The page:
I recently bought a camera as parts, and it came with a Tokina SD 28-70mm 1:3.5-4.5 lens. This lens was in a bit of a state, and I already have a Canon 35-70mm FD mount zoom, but I felt like I had to at least try to repair it on principle, you know? The optics of the lens seemed fine, but the focus and zoom rings were both out of action. The focus ring moves the focusing element, but can also slip backward, lose contact with whatever holds the focusing element, and spin freely. The zoom ring was relatively stiff, though the rubber was loose and would easily slide around the ring. I tackled the zoom ring first because it seemed easier.
Prompted by this MFlenses post, I removed the zoom ring rubber and confirmed that the scotch tape holding the rings together was indeed the culprit. I still can’t believe that the fairly critical worky bits of this lens are basically held together with stationery (but this does seem to answer the poster’s question about whether this is how these Tokina lenses came from the factory). The scotch tape’s adhesive had degraded to the point that it was a fairly slimy lubricant and was doing very little to hold things in place. I removed the tape, and then removed its disassociated adhesive with a small amount of isopropyl alcohol on a cotton bud.
Because the zoom ring rubber had also stretched, applying fresh scotch tape wouldn’t have fully fixed the problem. I had been impressed by the stickiness of the self-adhesive craft foam I used to repair the Ricoh 500G, and thought that it might make a decent substitute. Since it came in a multicoloured pack, I also decided to follow this guy’s lead and have some fun. The lens has a red ring around the business end, so I used some red foam cut into a strip of the appropriate width with a rotary cutter. The foam sheets weren’t quite long enough to reach around the circumference, so I cut an extra piece to match and made sure it was on the bottom of the lens barrel when attached. I tested rotation at this point – it stuck well and the ring was easier to move. I then replaced the zoom ring rubber, which fit quite snugly over the top of the foam. I think, despite the colour of the foam not quite matching the red at the end of the lens, it matches the lens’s aesthetic quite well. And it is definitely easier (read: actually possible) to use the zoom ring now.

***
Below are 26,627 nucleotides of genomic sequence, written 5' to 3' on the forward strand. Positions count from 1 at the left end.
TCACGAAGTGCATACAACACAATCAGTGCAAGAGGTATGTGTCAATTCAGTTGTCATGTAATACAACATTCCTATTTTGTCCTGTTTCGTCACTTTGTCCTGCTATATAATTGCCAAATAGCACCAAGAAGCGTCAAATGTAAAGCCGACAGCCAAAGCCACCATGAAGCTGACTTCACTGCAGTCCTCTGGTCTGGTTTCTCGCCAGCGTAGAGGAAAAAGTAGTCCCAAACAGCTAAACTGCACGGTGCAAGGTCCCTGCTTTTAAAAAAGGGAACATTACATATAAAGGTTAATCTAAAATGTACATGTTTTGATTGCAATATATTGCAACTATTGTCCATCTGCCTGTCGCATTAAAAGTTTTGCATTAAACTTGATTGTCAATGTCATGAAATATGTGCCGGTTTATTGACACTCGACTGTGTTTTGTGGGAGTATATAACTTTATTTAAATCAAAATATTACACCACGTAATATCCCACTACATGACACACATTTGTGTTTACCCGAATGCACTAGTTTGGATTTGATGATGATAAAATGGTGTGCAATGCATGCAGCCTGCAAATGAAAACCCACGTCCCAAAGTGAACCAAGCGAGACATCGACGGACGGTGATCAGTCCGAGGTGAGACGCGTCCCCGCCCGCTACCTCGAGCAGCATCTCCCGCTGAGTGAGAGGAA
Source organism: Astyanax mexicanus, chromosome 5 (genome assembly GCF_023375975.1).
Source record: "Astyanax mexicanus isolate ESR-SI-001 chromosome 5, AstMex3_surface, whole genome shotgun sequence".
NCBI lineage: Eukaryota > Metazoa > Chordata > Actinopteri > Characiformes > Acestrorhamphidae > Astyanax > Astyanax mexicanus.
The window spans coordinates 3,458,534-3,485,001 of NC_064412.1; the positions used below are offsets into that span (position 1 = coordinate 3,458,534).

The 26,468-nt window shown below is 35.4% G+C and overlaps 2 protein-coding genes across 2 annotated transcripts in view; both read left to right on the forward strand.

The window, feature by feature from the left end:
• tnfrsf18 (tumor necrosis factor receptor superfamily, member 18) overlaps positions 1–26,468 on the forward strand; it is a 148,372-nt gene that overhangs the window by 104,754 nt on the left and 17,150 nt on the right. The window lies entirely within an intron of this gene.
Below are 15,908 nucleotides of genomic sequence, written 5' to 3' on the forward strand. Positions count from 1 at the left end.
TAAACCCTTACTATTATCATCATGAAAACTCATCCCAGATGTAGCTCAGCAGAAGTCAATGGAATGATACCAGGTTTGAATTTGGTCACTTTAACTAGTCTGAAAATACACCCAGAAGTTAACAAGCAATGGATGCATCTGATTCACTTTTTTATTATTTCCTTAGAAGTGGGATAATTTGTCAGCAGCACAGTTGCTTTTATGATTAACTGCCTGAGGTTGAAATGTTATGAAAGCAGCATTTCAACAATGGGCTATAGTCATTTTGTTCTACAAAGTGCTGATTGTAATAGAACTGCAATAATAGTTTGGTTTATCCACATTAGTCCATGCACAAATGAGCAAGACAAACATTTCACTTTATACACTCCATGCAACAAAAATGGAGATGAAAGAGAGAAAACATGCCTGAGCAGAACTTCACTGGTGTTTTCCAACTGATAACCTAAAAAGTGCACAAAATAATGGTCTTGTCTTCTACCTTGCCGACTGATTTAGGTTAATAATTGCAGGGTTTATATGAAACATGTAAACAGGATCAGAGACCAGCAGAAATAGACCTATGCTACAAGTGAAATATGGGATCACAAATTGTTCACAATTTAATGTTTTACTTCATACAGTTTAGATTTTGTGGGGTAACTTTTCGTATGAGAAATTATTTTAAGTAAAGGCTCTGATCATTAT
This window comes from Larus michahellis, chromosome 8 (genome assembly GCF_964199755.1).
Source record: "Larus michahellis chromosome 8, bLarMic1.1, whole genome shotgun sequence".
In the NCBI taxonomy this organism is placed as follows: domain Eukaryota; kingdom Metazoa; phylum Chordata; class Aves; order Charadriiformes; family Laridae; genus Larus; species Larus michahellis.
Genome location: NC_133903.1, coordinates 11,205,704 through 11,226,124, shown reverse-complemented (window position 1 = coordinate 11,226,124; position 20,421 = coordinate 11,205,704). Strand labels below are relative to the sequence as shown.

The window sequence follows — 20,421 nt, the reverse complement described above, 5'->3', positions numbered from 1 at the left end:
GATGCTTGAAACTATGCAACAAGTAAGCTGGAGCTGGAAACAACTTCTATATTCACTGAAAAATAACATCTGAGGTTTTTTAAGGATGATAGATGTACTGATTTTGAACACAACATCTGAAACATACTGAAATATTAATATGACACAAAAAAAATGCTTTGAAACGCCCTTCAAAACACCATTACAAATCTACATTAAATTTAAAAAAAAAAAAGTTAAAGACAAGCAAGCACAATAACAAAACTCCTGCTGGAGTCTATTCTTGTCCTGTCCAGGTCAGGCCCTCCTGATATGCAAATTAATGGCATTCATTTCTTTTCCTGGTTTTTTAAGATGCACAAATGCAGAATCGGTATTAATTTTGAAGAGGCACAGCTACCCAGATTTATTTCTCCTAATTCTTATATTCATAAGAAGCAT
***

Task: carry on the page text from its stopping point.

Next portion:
I wasn’t able to do the focus ring at the same time because it was night. I need to be able to focus at infinity to line the focus ring up to the front element correctly, and that’s much easier in daylight. The focus ring rubber isn’t as stretched so I doubt it will need the same foam treatment. However, if padding was required, I think I would do it with black foam so that it wouldn’t look too busy.